In 1985, the U.S. Department of Justice sued Connecticut over the poor conditions at Southbury. The following year it ordered the state to close Southbury to new admissions. By then, Daniel was living in a group home with five housemates, and making huge strides. He had a lot to learn—how to live on his own, how to use public transportation, how to shop for groceries.
Experts say it is difficult to measure how much Daniel had been held back by years of living in an institution. Early-intervention programs, nurturing families, and special-education classes—all of which Daniel missed out on—have contributed to a 15-point rise in the I.Q. scores of Down-syndrome children in the last 30 years, says Stephen Greenspan, a professor of psychiatry and former president of the Academy on Mental Retardation.
Susan Sontag, Arthur Miller. I wonder what she’d make of all this.
Today, many higher-functioning Down-syndrome children can read and write; some graduate from high school and even college. Chris Burke, the actor with Down syndrome, who played Corky on the television show Life Goes On, lives in his own apartment in New York and commutes to work.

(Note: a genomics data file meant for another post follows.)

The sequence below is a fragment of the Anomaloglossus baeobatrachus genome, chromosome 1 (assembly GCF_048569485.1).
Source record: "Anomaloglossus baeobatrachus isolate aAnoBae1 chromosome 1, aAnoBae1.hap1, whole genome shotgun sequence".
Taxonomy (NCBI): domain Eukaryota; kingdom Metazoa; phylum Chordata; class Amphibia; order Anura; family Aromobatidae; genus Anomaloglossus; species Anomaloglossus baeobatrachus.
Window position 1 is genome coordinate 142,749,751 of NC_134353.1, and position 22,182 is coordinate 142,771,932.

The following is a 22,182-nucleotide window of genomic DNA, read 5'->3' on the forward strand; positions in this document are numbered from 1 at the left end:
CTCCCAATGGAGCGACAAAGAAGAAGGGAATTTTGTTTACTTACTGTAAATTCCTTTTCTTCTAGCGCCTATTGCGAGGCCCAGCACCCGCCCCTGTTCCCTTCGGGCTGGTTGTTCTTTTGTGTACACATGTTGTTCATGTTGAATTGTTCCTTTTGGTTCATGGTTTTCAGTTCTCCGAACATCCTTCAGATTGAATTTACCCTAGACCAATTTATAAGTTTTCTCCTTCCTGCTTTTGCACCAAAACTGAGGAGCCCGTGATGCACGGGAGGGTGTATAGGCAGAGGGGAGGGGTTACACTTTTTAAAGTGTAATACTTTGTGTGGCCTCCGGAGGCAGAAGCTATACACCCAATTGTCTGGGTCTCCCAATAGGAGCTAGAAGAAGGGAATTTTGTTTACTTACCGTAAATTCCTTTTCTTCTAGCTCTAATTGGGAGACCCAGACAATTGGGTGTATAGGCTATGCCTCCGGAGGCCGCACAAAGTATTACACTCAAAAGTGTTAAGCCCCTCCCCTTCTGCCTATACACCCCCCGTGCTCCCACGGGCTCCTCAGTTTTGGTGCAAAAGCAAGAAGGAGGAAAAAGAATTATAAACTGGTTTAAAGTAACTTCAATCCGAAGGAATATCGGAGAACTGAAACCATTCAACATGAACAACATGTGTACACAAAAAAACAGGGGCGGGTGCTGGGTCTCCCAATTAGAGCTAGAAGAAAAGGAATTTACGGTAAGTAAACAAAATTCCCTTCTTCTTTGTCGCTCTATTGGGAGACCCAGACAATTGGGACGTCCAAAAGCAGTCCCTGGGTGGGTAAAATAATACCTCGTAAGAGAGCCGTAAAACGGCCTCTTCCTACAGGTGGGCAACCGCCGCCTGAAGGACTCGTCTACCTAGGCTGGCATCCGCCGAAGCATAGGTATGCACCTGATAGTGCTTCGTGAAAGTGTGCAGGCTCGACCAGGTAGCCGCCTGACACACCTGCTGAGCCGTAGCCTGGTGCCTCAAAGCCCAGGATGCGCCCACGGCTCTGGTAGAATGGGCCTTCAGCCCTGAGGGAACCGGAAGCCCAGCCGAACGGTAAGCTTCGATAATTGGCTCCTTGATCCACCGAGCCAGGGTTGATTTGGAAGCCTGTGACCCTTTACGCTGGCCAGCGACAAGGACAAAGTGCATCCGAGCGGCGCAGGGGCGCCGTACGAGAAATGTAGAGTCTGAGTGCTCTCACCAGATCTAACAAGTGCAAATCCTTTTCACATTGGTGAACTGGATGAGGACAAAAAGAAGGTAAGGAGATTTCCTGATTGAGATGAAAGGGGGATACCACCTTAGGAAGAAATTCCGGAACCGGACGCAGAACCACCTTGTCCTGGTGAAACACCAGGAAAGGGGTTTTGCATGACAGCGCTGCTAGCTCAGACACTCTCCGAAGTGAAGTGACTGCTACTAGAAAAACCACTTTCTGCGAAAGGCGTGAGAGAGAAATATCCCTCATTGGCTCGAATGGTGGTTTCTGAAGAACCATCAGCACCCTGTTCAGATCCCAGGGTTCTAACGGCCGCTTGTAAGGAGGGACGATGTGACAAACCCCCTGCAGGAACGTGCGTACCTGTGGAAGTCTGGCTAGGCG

Daniel, by contrast, had to learn basic reading skills. He had to work on his speech, and people say it is still difficult to understand him unless you know him. Even so, Daniel didn’t seem to be scarred by his years at Southbury, according to one of his social workers. He had none of the odd behavioral tics or bouts of severe depression that afflict many people who have been raised in institutions. “He was amazingly well adjusted,” the social worker says.
Daniel was still in a group home when his father’s memoir, Timebends, was published, in 1987. In his account of 1966, Miller wrote that he felt “uplifted by what was clearly a new life being born around me”—referring not to the birth of his son that year but to the expansion of pen. There are hints in Timebends that Miller was struggling with his guilt about Daniel.
He wrote at length about his own father’s abandonment by his parents, and said that Marilyn Monroe, who was raised in a foster home, taught him to spot an orphan in a crowded room, to recognize in his or her eyes “the bottomless loneliness that no parented person can really know.”